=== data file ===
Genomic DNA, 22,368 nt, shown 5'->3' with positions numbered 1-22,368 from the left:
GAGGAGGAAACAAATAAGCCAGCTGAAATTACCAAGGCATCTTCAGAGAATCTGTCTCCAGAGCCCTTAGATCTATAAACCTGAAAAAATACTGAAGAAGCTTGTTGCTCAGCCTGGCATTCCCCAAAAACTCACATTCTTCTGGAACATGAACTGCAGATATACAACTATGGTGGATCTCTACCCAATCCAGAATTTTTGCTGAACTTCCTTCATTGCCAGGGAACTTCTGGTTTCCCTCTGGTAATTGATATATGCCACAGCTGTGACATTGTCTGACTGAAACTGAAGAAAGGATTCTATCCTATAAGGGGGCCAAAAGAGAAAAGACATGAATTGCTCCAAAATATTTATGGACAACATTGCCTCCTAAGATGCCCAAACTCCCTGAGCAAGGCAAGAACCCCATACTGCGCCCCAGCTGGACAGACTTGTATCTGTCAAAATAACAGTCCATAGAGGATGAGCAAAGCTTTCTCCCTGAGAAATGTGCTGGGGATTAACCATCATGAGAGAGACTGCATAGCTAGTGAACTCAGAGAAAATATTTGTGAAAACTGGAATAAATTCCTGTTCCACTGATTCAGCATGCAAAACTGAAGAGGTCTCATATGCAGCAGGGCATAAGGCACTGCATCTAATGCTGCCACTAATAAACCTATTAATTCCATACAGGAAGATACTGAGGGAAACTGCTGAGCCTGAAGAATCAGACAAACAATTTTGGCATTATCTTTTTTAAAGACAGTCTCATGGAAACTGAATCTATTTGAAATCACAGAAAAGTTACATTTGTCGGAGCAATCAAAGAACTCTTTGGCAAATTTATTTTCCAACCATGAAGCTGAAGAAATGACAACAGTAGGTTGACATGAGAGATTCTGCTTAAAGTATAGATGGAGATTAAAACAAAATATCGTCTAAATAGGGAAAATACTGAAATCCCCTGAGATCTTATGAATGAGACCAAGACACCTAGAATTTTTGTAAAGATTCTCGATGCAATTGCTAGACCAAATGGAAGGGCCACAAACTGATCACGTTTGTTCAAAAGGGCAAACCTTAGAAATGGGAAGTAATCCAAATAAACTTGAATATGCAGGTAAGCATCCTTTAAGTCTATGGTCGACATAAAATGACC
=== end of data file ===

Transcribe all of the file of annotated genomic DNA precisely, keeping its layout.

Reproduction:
Genomic DNA, 22,368 nt, shown 5'->3' with positions numbered 1-22,368 from the left:
GAGGAGGAAACAAATAAGCCAGCTGAAATTACCAAGGCATCTTCAGAGAATCTGTCTCCAGAGCCCTTAGATCTATAAACCTGAAAAAATACTGAAGAAGCTTGTTGCTCAGCCTGGCATTCCCCAAAAACTCACATTCTTCTGGAACATGAACTGCAGATATACAACTATGGTGGATCTCTACCCAATCCAGAATTTTTGCTGAACTTCCTTCATTGCCAGGGAACTTCTGGTTTCCCTCTGGTAATTGATATATGCCACAGCTGTGACATTGTCTGACTGAAACTGAAGAAAGGATTCTATCCTATAAGGGGGCCAAAAGAGAAAAGACATGAATTGCTCCAAAATATTTATGGACAACATTGCCTCCTAAGATGCCCAAACTCCCTGAGCAAGGCAAGAACCCCATACTGCGCCCCAGCTGGACAGACTTGTATCTGTCAAAATAACAGTCCATAGAGGATGAGCAAAGCTTTCTCCCTGAGAAATGTGCTGGGGATTAACCATCATGAGAGAGACTGCATAGCTAGTGAACTCAGAGAAAATATTTGTGAAAACTGGAATAAATTCCTGTTCCACTGATTCAGCATGCAAAACTGAAGAGGTCTCATATGCAGCAGGGCATAAGGCACTGCATCTAATGCTGCCACTAATAAACCTATTAATTCCATACAGGAAGATACTGAGGGAAACTGCTGAGCCTGAAGAATCAGACAAACAATTTTGGCATTATCTTTTTTAAAGACAGTCTCATGGAAACTGAATCTATTTGAAATCACAGAAAAGTTACATTTGTCGGAGCAATCAAAGAACTCTTTGGCAAATTTATTTTCCAACCATGAAGCTGAAGAAATGACAACAGTAGGTTGACATGAGAGATTCTGCTTAAAGTATAGATGGAGATTAAAACAAAATATCGTCTAAATAGGGAAAATACTGAAATCCCCTGAGATCTTATGAATGAGACCAAGACACCTAGAATTTTTGTAAAGATTCTCGATGCAATTGCTAGACCAAATGGAAGGGCCACAAACTGATCACGTTTGTTCAAAAGGGCAAACCTTAGAAATGGGAAGTAATCCAAATAAACTTGAATATGCAGGTAAGCATCCTTTAAGTCTATGGTCGACATAAAATGACC